Thursday, February 6, 2014

There's a Yankee on our Memorial!

The soldier's attire on top of the Civil War monument has raised many questions about whether he was a Union or Confederate soldier. The monument is located in the center of York, Maine. 
KINGSTREE, SC — Around the turn of the 20th century, as veterans of the Civil War began dying off at a frightful rate, there was a burst of activity, both in South and North, to erect monuments to honor their dead and their veterans.

Williamsburg County was no exception, and May 10, 1910 was the great day of the unveiling of the Confederate soldier’s statue by the Courthouse in Kingstree. The statue was a result of much effort by the United Daughters of the Confederacy, who had raised the funds by holding many ice cream socials and strawberry festivals, and hired a noted Italian sculptor to create the monument.

According to local historian Bessie Swann Britton, there was a gasp of astonishment as the statue was unveiled and the crowd realized that it was the image of a Yankee soldier.


As it turns out, the sculptor had mass produced many statues for towns all across the country, and he had switched the Kingstree statue with one intended for a Union memorial in York, Maine.

In York, the error was discovered before the unveiling ceremony, but the frugal New Englanders refused to pay for a second statue, and they went ahead to erect the Confederate statue in the center of town.

At the time, neither town knew where their intended statue had gone. Today, both statues remain in place, perhaps due to the cost of rectification, or maybe as a symbol that it’s time to let bygones be bygones.

The story is told, perhaps apocryphal, of a Confederate veteran who was present at the Kingstree unveiling, but had been imbibing freely ahead of time. When the statue was uncovered and he saw a Yankee soldier on the pedestal, he raised his arms into the air and cried, “Grant, I surrender!” before pitching forward into a ‘shine’ induced slumber.


  1. You don't suppose we left any up there???

    1. Sure looks like a a Confederate soldier at the top.

    2. Hi Brock,

      I tried to answer you Free North Carolina blog concerning "There's a Yankee on our Memorial" but kept getting a "URL contains illegal characters" message. So, I am going to do it this more conventional way. Perhaps you could put it on your blog or instruct me how?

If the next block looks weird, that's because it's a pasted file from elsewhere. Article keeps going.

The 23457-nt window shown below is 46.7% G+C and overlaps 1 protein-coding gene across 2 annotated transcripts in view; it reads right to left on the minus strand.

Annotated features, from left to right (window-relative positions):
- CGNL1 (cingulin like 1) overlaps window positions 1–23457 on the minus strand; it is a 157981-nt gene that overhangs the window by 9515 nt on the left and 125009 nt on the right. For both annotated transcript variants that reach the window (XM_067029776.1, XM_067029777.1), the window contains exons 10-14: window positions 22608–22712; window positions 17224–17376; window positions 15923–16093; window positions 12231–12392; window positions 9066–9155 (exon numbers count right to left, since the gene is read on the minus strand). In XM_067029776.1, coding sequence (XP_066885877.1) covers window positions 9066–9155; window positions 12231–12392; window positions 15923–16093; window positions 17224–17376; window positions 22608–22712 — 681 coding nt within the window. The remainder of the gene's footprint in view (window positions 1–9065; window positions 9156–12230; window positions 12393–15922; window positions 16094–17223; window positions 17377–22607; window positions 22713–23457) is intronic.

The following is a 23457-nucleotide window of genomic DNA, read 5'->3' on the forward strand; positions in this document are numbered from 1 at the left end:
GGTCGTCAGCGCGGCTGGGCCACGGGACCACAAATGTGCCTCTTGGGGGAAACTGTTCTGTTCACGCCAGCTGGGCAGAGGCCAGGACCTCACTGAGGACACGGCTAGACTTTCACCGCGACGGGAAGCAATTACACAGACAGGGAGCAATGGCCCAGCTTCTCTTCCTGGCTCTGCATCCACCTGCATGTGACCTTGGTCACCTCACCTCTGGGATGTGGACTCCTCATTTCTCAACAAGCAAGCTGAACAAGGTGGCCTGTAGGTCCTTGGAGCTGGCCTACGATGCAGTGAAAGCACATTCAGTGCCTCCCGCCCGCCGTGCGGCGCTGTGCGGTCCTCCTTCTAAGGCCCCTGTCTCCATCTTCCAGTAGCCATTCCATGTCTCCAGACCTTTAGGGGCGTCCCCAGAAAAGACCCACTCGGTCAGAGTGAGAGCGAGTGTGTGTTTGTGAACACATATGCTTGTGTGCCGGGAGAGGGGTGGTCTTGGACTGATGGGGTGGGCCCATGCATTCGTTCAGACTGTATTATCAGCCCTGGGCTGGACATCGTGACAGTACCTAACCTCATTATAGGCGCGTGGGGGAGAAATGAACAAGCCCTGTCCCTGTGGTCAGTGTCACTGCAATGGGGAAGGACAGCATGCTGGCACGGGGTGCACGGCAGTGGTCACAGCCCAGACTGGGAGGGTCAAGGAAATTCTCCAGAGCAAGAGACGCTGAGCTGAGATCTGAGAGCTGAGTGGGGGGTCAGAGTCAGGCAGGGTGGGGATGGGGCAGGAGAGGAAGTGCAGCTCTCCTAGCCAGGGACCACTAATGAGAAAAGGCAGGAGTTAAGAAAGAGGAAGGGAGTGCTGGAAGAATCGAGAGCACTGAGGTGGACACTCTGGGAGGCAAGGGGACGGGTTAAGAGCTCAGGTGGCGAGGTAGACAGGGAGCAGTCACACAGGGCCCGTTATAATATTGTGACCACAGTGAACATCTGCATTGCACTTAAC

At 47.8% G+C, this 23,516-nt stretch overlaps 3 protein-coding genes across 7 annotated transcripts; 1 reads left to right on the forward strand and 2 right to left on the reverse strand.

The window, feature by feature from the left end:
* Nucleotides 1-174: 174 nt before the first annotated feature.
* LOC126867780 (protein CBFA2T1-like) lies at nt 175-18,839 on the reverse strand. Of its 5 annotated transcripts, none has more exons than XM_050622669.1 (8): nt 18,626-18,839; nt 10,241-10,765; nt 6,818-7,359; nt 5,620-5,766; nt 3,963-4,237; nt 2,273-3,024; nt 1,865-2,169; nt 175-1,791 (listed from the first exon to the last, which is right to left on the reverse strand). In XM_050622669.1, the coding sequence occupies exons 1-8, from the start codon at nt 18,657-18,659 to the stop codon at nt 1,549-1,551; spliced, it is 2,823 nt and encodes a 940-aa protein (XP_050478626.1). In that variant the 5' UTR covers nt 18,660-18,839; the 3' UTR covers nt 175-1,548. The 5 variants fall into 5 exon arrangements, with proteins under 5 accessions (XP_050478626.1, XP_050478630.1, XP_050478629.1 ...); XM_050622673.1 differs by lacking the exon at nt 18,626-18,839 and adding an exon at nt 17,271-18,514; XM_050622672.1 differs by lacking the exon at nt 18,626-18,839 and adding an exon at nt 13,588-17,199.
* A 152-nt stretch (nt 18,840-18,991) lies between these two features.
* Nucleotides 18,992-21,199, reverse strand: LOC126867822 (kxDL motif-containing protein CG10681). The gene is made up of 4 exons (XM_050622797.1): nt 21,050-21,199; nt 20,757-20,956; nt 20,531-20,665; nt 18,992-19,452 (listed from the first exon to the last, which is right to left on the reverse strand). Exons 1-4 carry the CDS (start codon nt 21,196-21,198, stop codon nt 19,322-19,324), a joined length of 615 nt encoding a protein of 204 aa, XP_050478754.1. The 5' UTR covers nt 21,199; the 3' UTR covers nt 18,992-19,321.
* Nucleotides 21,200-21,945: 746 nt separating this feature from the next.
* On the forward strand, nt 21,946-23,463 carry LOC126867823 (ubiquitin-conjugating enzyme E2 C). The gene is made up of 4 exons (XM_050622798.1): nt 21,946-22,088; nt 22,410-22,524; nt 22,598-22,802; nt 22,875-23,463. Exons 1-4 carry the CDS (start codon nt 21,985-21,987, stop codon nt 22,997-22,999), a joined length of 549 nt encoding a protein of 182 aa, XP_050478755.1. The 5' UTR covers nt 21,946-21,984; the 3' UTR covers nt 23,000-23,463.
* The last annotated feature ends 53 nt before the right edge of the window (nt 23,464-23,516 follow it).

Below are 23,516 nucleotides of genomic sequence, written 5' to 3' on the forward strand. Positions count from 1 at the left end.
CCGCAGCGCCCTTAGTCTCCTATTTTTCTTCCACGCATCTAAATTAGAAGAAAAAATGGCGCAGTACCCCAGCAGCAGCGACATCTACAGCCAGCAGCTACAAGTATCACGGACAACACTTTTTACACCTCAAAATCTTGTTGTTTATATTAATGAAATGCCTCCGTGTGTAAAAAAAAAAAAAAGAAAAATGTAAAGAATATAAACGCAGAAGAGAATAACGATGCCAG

While I have no knowledge concerning the statue in beautiful Kingstree, SC, I do know about the statue in the middle of my Southern Maine town of York.

      The York Maine Soldiers Monument Committee got exactly the statue they ordered in late 1905 from the Fred Barnicoat company in Quinsy, Mass. It was decided at that time to have the soldier dressed the current US Army uniform. Fighting from the Spanish American War, the Philippine Insurrection and China Expedition (Boxer Rebellion)1898 - 1902 had only just ceased. So, the committee named York's monument "The Soldier's Monument" and dressed the soldier in Spanish American War attire. A letter from the US Army Quartermaster Museum Ft Lee VA. states that "...the soldier on the monument is dressed in Spanish-American (SPAN-AM) war veteran Canvas leggings with bloused trousers, five button shirt-coat, SPAN-AM campaign hat and SPAN-AM bed roll. The current uniform from last US war."

      The town of Littleton, New Hampshire has the exact same monument which means York's and Littleton's monuments was part of Fred Barnicoat's catalog of granite monuments and not custom made. I suspect there are many more like it around the country. It was carved from Quinsy, Massachusetts and Westerly Rhode Island Granite.

      All of this information was gleaned from historic records held in the Old York Historic library. I want all of you good folks south of us to know that the same kinds of incorrect information has been part of the history of York's Soldier's Monument for literally generations and those old tales are a bear to get rid of. I hope this helps clear up at least part of Kingtree's monument mystery.

      Hope this helps and thank you for your service.

      Michael Dow

    3. Thank you and excellent information.